Geopolitics has always fascinated me. The shifting alliances, changes in the balance of power and just your average everyday run of the mill diplomatic machinations, you name it, I’m all over it. History is replete with the exploits of men like Richelieu, Metternich, Gromyko and Kissinger and how their actions literally had global repercussions. For most of us a good portion of our lives were spent as spectators to the Cold War with us on one side and the Russians on the other. Was there ever a better foil than those guys? Everything we did was measured against what they were doing and vice versa. Whether it was the race to the moon or Olympic medal counts, we all knew whom we had to beat. Even in the movies, any story about international intrigue revolved around somehow foiling some fiendish plot hatched by our friends in Moscow. Let’s face it, the Russians were the enemy we loved to hate. And then one day, they were gone and there was really nobody to fill the void. So how were we supposed to respond to the toppling of our most vicious global adversary? Make them a customer of course! This strategy has worked well as many a former Soviet has found they have an affinity for everything from Cadillacs to Big Macs. And now, according to an article I just read, data centers are on their list of “must haves”.
Despite what you read about the repressive actions of the Putin regime, it’s hard to keep your entire population off the internet after they’ve found that they can post in Cyrillic on Facebook. Likes for vodka, for example, are simply off the chart. So being the pragmatists they are, the Russians are now into things like virtualization and the cloud in a big way. Naturally, all this drives the need for additional raised floor when there is only 653,000 square meters of white space in the entire country.
Along with the low volume of available raised floor space, Russia offers substantial opportunities for wholesale providers since only 10% data center use is currently outsourced. I guess when you come from an environment where one misstep can make you the newest employee on the Trans Siberian Railway, you tend to play things a little close to the vest. But that apparently is all changing. After finding out about our own NSA activities, the average Russian now realizes that the grass may not necessarily be greener outside the domain of the Kremlin, so what the hell—somewhere some group with an acronym for a name is going to be listening in no matter what they do, so let’s outsource. Sometimes public/private partnerships can help catalyze a market.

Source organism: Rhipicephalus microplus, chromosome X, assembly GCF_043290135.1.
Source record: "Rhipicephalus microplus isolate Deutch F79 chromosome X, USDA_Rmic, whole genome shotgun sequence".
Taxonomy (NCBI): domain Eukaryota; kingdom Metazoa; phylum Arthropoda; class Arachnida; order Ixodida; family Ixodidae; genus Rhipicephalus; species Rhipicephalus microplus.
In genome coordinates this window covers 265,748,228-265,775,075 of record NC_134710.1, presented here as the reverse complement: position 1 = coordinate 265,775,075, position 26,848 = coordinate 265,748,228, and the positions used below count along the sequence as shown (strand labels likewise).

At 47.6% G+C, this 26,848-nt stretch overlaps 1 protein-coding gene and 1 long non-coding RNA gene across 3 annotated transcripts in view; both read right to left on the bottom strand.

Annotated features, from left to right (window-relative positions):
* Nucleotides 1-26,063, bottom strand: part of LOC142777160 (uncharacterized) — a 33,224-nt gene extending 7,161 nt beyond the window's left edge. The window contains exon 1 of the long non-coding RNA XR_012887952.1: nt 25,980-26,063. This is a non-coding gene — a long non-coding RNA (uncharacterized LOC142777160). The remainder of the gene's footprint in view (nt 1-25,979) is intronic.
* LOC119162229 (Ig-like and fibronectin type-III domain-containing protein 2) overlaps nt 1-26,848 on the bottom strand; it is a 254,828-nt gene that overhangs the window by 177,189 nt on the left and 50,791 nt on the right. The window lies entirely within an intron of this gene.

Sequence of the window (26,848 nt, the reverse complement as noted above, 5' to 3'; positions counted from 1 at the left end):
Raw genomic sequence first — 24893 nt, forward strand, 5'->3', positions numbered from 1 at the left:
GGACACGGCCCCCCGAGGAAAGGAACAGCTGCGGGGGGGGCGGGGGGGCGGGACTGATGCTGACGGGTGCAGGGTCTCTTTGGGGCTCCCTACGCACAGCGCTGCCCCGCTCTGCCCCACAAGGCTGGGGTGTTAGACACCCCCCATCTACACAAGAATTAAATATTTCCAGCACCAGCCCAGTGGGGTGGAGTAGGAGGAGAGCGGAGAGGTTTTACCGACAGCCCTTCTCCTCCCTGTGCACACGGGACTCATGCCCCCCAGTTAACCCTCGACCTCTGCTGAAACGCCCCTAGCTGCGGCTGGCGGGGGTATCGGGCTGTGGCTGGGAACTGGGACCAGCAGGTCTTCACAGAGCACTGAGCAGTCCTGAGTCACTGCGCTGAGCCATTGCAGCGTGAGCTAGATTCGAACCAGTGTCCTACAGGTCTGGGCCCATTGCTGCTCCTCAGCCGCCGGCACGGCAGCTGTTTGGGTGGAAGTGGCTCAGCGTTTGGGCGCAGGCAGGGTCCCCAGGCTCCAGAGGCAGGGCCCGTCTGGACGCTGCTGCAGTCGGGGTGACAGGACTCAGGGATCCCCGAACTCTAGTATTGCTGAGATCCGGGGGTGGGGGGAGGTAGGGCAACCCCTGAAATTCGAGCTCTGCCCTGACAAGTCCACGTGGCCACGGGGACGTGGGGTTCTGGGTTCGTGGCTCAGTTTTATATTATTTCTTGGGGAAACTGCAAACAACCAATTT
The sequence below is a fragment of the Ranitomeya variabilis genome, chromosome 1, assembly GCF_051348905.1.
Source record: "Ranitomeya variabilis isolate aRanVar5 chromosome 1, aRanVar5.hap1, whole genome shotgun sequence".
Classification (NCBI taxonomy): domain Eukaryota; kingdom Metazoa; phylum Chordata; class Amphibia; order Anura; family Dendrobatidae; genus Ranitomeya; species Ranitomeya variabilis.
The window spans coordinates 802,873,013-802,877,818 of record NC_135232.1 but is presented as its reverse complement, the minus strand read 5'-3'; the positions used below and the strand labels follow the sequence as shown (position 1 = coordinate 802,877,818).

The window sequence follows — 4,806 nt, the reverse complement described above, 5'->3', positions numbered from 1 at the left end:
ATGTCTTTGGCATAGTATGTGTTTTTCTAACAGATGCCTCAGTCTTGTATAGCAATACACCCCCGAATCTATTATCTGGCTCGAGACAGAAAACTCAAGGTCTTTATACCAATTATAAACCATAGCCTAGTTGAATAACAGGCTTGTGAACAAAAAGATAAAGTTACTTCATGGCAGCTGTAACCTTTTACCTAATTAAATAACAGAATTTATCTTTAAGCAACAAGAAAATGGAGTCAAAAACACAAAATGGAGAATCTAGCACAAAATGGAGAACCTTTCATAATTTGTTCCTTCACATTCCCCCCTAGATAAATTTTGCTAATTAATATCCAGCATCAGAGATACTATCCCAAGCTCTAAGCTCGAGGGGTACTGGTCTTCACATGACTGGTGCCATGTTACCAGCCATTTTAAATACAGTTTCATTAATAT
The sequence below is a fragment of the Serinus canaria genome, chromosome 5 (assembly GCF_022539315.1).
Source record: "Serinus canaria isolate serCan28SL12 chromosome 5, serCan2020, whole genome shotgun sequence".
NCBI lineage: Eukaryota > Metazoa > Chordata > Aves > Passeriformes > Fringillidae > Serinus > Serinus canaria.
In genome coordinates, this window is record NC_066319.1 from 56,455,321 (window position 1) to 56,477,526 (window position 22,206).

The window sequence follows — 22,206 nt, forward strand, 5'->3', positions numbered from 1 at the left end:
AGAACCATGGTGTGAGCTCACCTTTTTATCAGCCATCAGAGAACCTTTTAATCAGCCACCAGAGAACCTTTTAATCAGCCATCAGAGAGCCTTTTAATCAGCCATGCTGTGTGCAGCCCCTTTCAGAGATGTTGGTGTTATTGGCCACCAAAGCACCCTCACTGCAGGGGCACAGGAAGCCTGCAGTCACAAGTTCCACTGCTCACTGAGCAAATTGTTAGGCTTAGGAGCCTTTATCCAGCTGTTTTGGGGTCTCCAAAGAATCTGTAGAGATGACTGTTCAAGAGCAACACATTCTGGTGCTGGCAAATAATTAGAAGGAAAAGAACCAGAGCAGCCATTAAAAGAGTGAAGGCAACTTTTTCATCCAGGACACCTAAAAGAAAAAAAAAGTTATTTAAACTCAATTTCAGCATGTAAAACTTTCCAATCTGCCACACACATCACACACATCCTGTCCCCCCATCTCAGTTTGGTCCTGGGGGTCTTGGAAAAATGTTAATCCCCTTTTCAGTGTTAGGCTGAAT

Naturally, the majority of this new demand is occurring in Moscow, as the former home of the Czars represents over 75% of Russian demand for colocation. While this probably does not mean that we are going to see a new data center on every corner of Red Square or outside of St. Basil’s, it does mean there is plenty of room to grow in the city whose leadership first gave meaning to the term “remote hands”. Putin is said to be thrilled with the emergence of this new marketplace and allegedly has offered to wrestle a grizzly bear while shirtless at the grand opening of the first new facility built within the city limits. I dare you to find a display of this level of government support at the next ribbon cutting in northern Virginia.
If you’re like me, I think you’ll find the emergence of the home of Lenin and Stalin as a new data center frontier an excellent example of geopolitical evolution. In just a few decades, a country whose major export was the AK-47 is now just as gaga over the Cloud and Big Data as the rest of us are. Historical events have always resulted in strange bedfellows and this new economic marriage is no different. You just never know where opportunity is going to raise its head. We at Compass are in the process of evaluating the market potential. This will probably require a fact-finding trip on my part. I don’t know if we’ll ever build a data center on Russian soil, but I’m pretty sure I am getting one of those big furry hats…